What does anchoring mean for persuasive communication?
In personal communication, first impressions set the initial anchor. Interestingly, bad first impressions tend to be longer lasting than good first impressions. The reason is that when we have a good first impression, we are more likely to spend more time with that person, and thus have more opportunities to gather information that can correct our initial impression. When we have a bad first impression, we will spend less time with that person and thus have fewer opportunities for correction.
First impressions are of course also important in presentations. Just as starting high and coming down leads to higher estimates of the product in the number exercise, a strong beginning in a presentation anchors the audience’s perception of you as a confident speaker with a relevant message.
In addition, the order in which you present information sets anchors that influence how choices are perceived. Suppose you are proposing a solution to a problem, which will require a $500k investment. In your presentation, it’s helpful to show that you looked at several options, but be sure to list the most expensive option first. $500k will seem less if you first tell them you considered an option that would cost $700k.
This tactic is commonly used in sales, especially by retailers. Williams-Sonoma once offered a breadmaker at $279, which sold OK. They introduced a bigger model at $429, and few sold…but sales of the $279 model nearly doubled. List price is another form of anchor that makes the sale price look good by comparison. At the supermarket, they post a sign offering 20 yogurts for $10. There’s no unit savings from just buying one, but they’re counting on you buying more as a result of the high anchor.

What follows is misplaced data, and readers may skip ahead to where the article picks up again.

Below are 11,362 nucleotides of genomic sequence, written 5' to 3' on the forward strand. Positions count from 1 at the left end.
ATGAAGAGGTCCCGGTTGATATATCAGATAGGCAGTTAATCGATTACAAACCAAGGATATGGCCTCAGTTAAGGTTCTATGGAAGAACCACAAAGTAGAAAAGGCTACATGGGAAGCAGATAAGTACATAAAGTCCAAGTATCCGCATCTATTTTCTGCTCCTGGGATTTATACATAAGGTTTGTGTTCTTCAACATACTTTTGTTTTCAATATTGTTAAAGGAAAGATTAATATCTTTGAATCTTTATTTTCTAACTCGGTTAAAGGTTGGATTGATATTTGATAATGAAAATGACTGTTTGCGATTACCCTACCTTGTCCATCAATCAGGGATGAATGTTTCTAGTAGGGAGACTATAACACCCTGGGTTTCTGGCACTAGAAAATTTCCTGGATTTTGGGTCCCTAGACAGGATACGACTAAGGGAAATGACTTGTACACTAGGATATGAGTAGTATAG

It works with larger purchase decisions as well. A friend of mine once told me that when he moved to Las Vegas, he specified to the real estate agent the price range of homes he wanted to look at, but complained that she took him to several houses way above the price range first. I told him that she was just setting the anchor.
Successful negotiators use anchoring all the time. People who ask for more initially tend to get more. They stake out extreme positions initially, and even though they may have to retreat a significant distance from the opening position they will usually end up higher. Don’t be afraid to ask for more.
If you’re on the receiving end of anchoring, what can you do about it?
The easy answer is that being aware of its influence should make you less susceptible to it, but unfortunately studies have shown that anchoring exerts its mysterious influence even when you know about it. The problem is that when we adjust from the initial anchor, we don’t adjust enough. It’s like an invisible bungee cord that limits how far we adjust.
There are really only two approaches that work. The first is to arm yourself with as much information as possible so that you have a realistic idea of what something is worth, before you come to the meeting or sales call. The second is “consider the opposite”. Before you make a decision, list the reasons that your estimate could be wrong.
So, have you figured out yet why Hooter’s sells Dom Perignon? The $110 price (at the time I saw it; honestly, dear– it was just for research) is the anchor which makes every other menu item seem cheap by comparison.
If you want to know more about anchoring, or are interested in the psychology of pricing, I highly recommend Priceless: The Myth of Fair Value (and How to Take Advantage of It) by William Poundstone.
For more about how anchoring is used in negotiations, I recommend Negotiating Rationally by Max H. Bazerman and Margaret A. Neale.